During your cruise you will have a chance to visit one of the oldest and largest Japanese gardens of Japan. Ritsurin Park, created under Edo, is indeed one of the major attractions of the city of Takamatsu. Japanese gardens are designed like master paintings and aimed to contemplation more just visual pleasure. Discovering a Japanese garden is to feel a subtle blend of spirituality and wild nature, a sense of tranquility and serenity.
The Ritsurin garden (栗林 公園, Ritsurin Park) is a historic garden in the city of Takamatsu, which originated in the early seventeenth century. This is one of the most beautiful gardens in Japan, the largest to be awarded the Outstanding Landscaping label. Adjoining Mount Shiun (紫雲山), the garden features varied and picturesque landscapes dotted with ponds, wooded hills, bridges and pavilions. It is divided into a Japanese style garden in the south and a Western-style garden in the north.
Construcution of the Ritsurin garden began with the southern basin around 1625 under the leadership of Ikoma Takatoshi (生 駒 高俊), fourth daimyo of Sanuki. The Ikoma clan was driven away from Takamatsu in 1640, and the province of Sanuki was divided into several domains.
In 1642, the domain of Takamatsu (高 松 藩) was attributed to Matsudaira Yorishige (松 平 頼 重), a grandson of Ieyasu Tokugawa. For over a century, five generations of daimyos of the Matsudaira clan worked on the expansion and beautification of the garden, landscaping ponds and wooded hills, until it took its final structure in 1745.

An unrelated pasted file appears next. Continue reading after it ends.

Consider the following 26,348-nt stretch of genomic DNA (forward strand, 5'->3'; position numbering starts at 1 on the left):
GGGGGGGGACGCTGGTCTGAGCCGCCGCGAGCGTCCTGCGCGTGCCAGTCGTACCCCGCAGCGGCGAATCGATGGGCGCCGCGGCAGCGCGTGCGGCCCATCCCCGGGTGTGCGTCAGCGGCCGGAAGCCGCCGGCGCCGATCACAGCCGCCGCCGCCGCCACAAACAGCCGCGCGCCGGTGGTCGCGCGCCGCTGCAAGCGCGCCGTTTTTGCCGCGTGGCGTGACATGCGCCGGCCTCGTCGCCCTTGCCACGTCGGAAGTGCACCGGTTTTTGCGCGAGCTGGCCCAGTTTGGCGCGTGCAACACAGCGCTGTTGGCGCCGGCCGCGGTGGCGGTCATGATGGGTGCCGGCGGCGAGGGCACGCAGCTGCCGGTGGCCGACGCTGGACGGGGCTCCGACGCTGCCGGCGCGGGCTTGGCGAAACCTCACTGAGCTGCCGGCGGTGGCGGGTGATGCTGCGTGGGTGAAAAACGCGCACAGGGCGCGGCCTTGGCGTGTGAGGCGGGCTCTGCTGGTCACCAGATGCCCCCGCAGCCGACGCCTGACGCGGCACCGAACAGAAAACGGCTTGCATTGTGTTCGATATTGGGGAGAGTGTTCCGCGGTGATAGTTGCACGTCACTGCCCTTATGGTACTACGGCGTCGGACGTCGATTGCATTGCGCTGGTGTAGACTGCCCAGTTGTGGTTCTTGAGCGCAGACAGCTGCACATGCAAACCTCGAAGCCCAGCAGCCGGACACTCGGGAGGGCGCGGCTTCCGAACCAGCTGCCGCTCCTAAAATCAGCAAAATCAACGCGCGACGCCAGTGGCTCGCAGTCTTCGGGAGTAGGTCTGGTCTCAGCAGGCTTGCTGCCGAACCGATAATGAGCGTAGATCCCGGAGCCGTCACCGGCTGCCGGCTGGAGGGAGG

The Ritsurin garden was used as a residence of the Matsudairas for 228 years until 1870. Indeed, shortly after the overthrow of the Tokugawa shogunate, It became a possession of the Meiji government. He then became the Municipal Garden of the city of Takamatsu and was opened to the public on March 16th of the year 8 of Meiji (1875).
Its appearance, however, continued to evolve, especially in its northern part, which is now close to a Western botanical garden. On March 8 of the year 11 of Taisho (1922), the Ritsurin garden earned the label of “picturesque site”. On March 31 of the year 28 of Showa (1953), the Agency for Cultural Affairs awarded It the title of “outstanding landscape” of Japan. Today It is the largest garden of Japan to carry this label.